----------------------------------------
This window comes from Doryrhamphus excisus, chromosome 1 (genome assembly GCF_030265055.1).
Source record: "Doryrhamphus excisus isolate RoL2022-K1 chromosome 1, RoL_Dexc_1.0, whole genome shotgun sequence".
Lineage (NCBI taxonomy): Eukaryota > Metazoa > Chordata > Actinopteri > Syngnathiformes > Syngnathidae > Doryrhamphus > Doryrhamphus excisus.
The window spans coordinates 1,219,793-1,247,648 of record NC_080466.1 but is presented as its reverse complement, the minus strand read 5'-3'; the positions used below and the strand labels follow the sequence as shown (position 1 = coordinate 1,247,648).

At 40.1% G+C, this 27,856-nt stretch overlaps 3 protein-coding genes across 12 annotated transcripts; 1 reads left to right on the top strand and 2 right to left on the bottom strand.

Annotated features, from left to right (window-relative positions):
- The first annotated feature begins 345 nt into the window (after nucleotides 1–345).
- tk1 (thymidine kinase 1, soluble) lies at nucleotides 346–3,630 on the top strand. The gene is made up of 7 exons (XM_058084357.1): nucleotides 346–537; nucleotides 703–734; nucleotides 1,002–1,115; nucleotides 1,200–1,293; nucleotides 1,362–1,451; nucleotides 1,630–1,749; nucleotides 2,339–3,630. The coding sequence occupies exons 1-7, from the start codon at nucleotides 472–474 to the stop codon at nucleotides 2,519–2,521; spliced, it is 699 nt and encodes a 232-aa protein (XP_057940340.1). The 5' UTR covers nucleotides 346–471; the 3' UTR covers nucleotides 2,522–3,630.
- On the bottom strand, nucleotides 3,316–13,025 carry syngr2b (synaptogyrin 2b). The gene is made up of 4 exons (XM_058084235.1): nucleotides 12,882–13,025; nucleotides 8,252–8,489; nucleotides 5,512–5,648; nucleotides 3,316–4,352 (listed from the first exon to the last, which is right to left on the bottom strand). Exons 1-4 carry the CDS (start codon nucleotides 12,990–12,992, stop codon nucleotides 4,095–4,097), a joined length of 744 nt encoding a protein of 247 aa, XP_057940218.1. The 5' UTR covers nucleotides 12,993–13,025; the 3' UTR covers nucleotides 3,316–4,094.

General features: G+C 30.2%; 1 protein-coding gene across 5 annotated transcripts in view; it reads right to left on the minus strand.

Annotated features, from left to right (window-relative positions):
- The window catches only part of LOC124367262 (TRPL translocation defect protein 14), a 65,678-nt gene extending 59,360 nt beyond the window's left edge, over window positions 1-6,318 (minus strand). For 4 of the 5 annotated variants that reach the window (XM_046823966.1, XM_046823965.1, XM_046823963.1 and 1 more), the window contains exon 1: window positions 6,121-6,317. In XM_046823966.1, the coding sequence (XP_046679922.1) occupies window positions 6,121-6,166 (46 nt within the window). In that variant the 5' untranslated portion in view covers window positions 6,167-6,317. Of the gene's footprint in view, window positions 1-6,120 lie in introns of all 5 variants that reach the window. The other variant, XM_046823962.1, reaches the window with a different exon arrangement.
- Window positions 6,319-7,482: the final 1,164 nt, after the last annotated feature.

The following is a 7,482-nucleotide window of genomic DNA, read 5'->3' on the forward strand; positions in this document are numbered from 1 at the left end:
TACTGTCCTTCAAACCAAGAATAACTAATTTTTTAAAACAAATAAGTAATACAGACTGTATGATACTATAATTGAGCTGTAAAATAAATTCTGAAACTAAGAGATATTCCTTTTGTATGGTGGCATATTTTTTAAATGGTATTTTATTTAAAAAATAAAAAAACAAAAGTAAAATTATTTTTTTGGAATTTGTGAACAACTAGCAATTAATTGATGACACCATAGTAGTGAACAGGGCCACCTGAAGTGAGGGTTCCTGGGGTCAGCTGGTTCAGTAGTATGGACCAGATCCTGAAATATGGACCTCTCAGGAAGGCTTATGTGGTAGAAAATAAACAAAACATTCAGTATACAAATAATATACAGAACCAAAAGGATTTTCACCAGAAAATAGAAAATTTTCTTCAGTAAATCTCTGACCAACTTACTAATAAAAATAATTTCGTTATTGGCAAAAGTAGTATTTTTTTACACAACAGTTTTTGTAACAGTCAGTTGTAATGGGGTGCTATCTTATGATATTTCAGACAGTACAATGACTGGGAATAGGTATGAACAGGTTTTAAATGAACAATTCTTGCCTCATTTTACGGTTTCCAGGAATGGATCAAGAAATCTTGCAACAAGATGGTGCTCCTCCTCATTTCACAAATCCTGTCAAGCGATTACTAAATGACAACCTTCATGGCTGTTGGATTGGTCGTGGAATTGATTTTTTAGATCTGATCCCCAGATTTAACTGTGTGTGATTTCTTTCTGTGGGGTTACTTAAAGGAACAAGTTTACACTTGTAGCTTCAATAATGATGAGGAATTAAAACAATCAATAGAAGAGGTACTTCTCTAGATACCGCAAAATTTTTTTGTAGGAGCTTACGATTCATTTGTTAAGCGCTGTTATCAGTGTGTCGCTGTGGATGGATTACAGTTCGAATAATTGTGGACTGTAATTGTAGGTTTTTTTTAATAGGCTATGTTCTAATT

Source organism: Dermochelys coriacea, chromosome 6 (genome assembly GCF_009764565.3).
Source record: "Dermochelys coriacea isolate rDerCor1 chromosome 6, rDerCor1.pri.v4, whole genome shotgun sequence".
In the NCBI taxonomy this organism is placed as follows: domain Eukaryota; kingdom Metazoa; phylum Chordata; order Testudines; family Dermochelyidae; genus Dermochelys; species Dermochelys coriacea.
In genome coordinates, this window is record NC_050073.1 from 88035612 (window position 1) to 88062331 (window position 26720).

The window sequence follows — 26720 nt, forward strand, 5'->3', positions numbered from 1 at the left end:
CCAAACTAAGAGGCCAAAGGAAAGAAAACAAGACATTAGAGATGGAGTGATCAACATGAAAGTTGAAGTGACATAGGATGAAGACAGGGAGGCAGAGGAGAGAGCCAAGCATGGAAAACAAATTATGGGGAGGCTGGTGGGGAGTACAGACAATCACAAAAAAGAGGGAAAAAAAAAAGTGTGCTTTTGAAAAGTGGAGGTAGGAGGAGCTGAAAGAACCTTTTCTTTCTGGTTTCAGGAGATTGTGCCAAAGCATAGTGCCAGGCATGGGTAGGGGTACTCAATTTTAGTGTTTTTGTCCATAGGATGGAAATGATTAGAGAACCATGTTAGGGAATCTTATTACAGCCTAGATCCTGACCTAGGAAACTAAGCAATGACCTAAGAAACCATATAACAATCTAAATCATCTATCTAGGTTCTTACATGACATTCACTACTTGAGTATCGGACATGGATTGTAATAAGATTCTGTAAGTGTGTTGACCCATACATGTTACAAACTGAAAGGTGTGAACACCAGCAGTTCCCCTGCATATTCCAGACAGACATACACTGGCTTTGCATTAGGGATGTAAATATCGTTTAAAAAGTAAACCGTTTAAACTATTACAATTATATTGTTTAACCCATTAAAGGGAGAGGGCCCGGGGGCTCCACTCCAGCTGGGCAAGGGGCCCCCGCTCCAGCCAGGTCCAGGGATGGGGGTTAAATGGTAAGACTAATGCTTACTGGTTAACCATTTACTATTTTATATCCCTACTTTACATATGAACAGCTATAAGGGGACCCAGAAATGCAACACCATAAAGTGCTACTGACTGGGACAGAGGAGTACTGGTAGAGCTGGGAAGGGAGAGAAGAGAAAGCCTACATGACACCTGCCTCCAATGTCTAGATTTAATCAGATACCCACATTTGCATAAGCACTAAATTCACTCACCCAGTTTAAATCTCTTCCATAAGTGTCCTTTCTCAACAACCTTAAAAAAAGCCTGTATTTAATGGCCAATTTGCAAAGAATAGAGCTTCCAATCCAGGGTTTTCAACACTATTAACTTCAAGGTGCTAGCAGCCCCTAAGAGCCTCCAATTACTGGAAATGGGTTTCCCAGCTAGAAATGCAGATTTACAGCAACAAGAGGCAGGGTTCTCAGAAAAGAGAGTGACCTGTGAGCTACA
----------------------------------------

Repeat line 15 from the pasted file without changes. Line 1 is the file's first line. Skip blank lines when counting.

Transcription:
TACTGTCCTTCAAACCAAGAATAACTAATTTTTTAAAACAAATAAGTAATACAGACTGTATGATACTATAATTGAGCTGTAAAATAAATTCTGAAACTAAGAGATATTCCTTTTGTATGGTGGCATATTTTTTAAATGGTATTTTATTTAAAAAATAAAAAAACAAAAGTAAAATTATTTTTTTGGAATTTGTGAACAACTAGCAATTAATTGATGACACCATAGTAGTGAACAGGGCCACCTGAAGTGAGGGTTCCTGGGGTCAGCTGGTTCAGTAGTATGGACCAGATCCTGAAATATGGACCTCTCAGGAAGGCTTATGTGGTAGAAAATAAACAAAACATTCAGTATACAAATAATATACAGAACCAAAAGGATTTTCACCAGAAAATAGAAAATTTTCTTCAGTAAATCTCTGACCAACTTACTAATAAAAATAATTTCGTTATTGGCAAAAGTAGTATTTTTTTACACAACAGTTTTTGTAACAGTCAGTTGTAATGGGGTGCTATCTTATGATATTTCAGACAGTACAATGACTGGGAATAGGTATGAACAGGTTTTAAATGAACAATTCTTGCCTCATTTTACGGTTTCCAGGAATGGATCAAGAAATCTTGCAACAAGATGGTGCTCCTCCTCATTTCACAAATCCTGTCAAGCGATTACTAAATGACAACCTTCATGGCTGTTGGATTGGTCGTGGAATTGATTTTTTAGATCTGATCCCCAGATTTAACTGTGTGTGATTTCTTTCTGTGGGGTTACTTAAAGGAACAAGTTTACACTTGTAGCTTCAATAATGATGAGGAATTAAAACAATCAATAGAAGAGGTACTTCTCTAGATACCGCAAAATTTTTTTGTAGGAGCTTACGATTCATTTGTTAAGCGCTGTTATCAGTGTGTCGCTGTGGATGGATTACAGTTCGAATAATTGTGGACTGTAATTGTAGGTTTTTTTTAATAGGCTATGTTCTAATT